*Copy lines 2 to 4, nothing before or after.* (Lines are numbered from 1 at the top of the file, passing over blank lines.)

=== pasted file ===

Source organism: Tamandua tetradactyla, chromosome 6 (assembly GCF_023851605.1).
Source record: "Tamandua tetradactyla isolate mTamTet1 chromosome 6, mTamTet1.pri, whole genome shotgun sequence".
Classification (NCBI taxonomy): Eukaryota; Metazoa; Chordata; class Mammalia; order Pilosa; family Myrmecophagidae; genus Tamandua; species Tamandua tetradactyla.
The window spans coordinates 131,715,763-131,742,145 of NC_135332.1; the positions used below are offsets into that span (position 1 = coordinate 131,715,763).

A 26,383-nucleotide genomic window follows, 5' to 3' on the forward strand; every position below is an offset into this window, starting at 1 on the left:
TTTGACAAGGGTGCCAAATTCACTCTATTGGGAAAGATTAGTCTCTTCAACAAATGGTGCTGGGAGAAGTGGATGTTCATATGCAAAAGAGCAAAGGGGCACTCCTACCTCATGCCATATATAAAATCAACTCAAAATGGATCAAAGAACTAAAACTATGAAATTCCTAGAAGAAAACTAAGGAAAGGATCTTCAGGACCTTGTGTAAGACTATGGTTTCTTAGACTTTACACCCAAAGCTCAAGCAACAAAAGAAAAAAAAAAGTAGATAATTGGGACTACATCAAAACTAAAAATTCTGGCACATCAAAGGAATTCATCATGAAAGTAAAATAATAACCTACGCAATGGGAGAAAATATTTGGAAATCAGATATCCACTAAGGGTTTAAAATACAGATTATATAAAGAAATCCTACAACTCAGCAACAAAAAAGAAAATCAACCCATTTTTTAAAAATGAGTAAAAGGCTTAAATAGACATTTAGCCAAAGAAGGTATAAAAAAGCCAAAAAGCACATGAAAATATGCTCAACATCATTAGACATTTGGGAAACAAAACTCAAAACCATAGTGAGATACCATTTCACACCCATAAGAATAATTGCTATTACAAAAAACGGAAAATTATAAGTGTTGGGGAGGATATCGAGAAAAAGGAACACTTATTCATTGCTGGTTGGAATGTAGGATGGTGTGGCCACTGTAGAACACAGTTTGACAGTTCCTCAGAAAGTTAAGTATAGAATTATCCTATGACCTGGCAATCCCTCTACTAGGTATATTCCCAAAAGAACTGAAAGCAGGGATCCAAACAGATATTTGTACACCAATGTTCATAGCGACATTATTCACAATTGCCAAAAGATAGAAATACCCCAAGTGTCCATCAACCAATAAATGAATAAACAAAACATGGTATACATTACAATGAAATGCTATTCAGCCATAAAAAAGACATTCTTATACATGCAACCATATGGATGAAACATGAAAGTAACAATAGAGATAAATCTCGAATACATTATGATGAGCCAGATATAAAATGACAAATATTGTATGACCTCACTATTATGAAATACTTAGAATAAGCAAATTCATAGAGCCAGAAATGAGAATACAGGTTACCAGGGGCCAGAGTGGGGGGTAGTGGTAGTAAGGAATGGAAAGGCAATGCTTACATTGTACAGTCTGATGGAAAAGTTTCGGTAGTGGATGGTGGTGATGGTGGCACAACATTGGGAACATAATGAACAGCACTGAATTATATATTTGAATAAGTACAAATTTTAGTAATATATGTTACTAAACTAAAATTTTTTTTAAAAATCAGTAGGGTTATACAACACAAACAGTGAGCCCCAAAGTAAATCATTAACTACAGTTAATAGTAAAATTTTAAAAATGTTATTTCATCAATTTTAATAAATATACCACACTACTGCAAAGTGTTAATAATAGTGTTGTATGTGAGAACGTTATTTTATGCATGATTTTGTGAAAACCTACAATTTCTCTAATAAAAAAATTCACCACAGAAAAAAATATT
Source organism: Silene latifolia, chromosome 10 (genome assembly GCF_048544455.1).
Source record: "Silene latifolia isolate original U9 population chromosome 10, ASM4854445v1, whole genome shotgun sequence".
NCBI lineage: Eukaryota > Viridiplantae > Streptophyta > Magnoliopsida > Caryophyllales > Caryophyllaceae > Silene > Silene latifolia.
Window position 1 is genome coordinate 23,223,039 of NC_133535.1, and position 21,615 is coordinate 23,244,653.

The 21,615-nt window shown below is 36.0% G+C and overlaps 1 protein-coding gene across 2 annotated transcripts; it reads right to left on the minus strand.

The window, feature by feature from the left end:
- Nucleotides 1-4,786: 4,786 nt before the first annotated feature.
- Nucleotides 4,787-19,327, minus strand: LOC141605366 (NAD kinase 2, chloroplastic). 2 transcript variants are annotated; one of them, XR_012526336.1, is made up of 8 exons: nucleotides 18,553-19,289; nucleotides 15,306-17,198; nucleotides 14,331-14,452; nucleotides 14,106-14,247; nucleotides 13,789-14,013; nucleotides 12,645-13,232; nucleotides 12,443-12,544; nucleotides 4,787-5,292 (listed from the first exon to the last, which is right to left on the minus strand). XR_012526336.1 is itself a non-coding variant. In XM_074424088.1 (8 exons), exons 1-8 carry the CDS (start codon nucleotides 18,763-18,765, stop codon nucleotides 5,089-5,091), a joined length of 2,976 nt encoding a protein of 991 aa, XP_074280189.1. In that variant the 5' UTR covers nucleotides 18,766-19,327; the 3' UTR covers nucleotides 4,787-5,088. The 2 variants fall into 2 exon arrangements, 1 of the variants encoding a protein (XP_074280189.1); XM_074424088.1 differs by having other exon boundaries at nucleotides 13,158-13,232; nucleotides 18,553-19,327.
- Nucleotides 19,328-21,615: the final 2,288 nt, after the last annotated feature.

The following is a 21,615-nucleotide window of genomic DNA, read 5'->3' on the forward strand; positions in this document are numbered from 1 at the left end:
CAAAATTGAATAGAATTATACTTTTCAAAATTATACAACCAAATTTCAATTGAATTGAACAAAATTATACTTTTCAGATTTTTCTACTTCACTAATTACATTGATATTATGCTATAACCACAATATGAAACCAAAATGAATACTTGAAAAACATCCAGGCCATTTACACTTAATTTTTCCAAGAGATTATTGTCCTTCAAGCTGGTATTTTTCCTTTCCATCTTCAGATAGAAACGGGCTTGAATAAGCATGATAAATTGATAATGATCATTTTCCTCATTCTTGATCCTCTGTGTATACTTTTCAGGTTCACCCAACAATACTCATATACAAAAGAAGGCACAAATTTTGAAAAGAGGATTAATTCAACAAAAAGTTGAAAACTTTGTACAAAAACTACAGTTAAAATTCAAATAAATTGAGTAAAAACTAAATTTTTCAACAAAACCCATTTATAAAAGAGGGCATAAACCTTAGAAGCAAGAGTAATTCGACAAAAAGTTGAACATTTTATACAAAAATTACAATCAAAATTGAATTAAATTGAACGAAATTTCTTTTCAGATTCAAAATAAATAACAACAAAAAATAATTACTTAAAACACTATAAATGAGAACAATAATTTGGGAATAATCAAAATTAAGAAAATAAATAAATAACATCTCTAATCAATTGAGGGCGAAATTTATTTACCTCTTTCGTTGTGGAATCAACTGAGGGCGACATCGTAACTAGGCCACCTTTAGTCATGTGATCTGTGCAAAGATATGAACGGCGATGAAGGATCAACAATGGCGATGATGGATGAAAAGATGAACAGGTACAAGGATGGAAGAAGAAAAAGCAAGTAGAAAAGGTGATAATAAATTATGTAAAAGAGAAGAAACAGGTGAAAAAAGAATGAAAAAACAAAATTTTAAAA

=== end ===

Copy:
Source record: "Tamandua tetradactyla isolate mTamTet1 chromosome 6, mTamTet1.pri, whole genome shotgun sequence".
Classification (NCBI taxonomy): Eukaryota; Metazoa; Chordata; class Mammalia; order Pilosa; family Myrmecophagidae; genus Tamandua; species Tamandua tetradactyla.
The window spans coordinates 131,715,763-131,742,145 of NC_135332.1; the positions used below are offsets into that span (position 1 = coordinate 131,715,763).